Ogden is blooming with ways for students to become more environmentally friendly. Taking time to research what options are available in the local area can not only help consumers, but the environment as well.

Environmentally friendly actions might seem insignificant to a single family, but the deeds add up over time. Camille Wight, a WSU computer science junior, said she does her part by teaching her family to be more environmentally conscious.

“Our family recycles, and we also conserve power by turning off lights when we’re not in the room and turn our furnace down in the winter and AC off in the summer, except for really hot days,” Wight said. “On red air-quality days, we stay home most of the time and don’t use a wood-burning stove.”

Wight said she understands that sometimes being environmentally friendly can weigh more heavily on the wallet.

“If expense was not an option, I would like to buy everyone who has an old truck or car that spews out horrifying fumes a brand-new car,” Wight said. “I can’t stand when the air is bad.”

Environmentally friendly business are gaining popularity and opening up in most towns. Green the World, located on Historic 25th Street, offers products that leave buyers guilt-free about their impact on the environment.

“Everything I carry in my store is eco-friendly in some way,” said Beth Bell, owner of Green the World. “It is either made of a natural product, organic cotton, hemp, bamboo or made from a recycled product.”

Green the World offers Utah locals a place to let their products be seen and sold.

“I do accept local vendors, but require it has to be made from a recycled product,” Bell said. “They cannot go buy items to make them. To find products, I attend a Green Festival each year, and all products have to be certified to be part of the convention. This way, I know what I am buying is actually a green product.”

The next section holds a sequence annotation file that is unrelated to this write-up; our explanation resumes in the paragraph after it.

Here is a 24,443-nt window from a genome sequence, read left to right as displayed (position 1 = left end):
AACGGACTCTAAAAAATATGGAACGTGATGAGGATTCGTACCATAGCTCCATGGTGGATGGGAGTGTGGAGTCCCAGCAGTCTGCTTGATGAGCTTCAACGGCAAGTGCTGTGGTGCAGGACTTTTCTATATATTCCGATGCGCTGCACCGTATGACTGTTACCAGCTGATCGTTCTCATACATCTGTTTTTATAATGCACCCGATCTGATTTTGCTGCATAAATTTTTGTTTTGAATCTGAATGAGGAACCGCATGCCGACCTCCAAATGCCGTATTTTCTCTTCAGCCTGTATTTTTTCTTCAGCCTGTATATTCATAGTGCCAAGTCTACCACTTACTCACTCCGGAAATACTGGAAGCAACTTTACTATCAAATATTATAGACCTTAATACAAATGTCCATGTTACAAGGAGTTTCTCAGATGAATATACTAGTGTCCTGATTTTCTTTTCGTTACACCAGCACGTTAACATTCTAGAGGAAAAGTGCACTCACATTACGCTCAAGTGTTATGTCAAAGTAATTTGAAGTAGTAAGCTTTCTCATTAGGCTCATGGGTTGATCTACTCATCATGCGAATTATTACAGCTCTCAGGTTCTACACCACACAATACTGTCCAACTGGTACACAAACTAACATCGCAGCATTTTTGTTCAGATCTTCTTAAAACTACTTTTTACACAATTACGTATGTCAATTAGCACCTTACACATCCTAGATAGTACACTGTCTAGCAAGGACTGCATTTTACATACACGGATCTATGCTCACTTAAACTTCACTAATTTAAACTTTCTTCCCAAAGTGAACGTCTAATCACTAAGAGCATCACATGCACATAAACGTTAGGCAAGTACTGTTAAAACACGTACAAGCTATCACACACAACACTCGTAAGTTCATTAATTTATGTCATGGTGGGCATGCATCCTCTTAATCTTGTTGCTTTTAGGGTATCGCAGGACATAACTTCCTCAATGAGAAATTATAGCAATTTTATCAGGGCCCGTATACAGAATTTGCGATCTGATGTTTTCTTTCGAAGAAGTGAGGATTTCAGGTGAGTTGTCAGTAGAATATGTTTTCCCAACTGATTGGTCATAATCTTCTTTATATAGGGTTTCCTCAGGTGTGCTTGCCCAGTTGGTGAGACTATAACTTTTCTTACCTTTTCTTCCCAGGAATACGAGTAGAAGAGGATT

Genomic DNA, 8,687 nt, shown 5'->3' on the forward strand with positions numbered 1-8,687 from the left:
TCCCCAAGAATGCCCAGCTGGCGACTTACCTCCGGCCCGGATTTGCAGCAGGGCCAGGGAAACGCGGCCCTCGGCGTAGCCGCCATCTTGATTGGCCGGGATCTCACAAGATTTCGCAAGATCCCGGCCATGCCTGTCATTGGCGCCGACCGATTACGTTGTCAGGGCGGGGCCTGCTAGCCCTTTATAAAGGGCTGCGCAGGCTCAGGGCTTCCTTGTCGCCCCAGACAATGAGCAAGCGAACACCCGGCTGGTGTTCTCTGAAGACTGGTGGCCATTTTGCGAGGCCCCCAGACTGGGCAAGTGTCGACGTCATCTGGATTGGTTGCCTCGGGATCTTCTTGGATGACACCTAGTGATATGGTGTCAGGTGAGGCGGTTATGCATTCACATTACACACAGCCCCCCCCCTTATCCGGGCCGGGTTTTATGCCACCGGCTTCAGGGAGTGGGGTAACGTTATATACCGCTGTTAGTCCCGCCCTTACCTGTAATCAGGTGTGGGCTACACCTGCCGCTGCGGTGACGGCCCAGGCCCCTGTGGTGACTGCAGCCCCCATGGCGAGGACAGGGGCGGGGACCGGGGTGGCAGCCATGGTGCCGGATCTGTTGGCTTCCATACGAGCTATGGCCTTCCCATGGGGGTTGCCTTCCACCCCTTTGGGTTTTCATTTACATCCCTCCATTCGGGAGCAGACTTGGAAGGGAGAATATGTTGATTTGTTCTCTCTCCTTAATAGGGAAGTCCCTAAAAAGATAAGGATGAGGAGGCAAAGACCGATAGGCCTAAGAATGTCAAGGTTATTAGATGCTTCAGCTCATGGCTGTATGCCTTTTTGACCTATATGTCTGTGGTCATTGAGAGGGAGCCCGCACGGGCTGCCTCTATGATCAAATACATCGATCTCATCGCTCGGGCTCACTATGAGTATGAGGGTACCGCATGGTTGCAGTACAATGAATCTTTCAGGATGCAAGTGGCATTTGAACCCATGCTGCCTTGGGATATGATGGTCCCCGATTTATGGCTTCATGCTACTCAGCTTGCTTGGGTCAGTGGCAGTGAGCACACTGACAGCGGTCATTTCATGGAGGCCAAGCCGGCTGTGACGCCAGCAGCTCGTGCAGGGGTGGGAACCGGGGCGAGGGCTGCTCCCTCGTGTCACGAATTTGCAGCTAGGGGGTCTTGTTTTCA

Bell said it’s simple for students to start living more environmentally friendly without having to spend too much money.

“One of the most important things, to me, is to quit buying bottled water and invest in your own canteen, and do not use paper or plastic bags but carry your own,” Bell said. “Recycle, reuse, reduce and just rethink. The age of the disposable items needs to come to an end. Share and recycle your clothes, walk instead of drive, eat local when possible, and just put a little more effort and thought into what you buy, throw away, eat, and every aspect of your day.”

Bell said natural products sometimes do cost more, but that they last so much longer, and most of them only have a few ingredients and are not water-based, therefore they last longer.

“It is not always necessary to buy eco-friendly products, but most of them are actually a better product, last longer, use postconsumer material, less packaging and the best thing — because it will help our planet Earth,” Bell said.

Students who want to do their part to help the environment without spending money can visit the Ogden Green Waste Disposal Site. The site offers a place for Ogden residents to dispose of green waste.

“Green waste is anything that grows in garden or yard,” said Jim Roberts, a Green Waste Disposal Site employee. “It costs three times less the amount to dispose of green waste here instead of at the landfill, and by dumping here, we aren’t filling up garbage cans, paying drivers or fueling trucks.”

The Green Waste Disposal Site is open Monday through Saturday, 8:30 a.m. to 5 p.m. Ogden City encourages all residents to dispose of green waste at the site.

“I dump here because it’s the right thing to do,” said Bill Pierce from Ogden.

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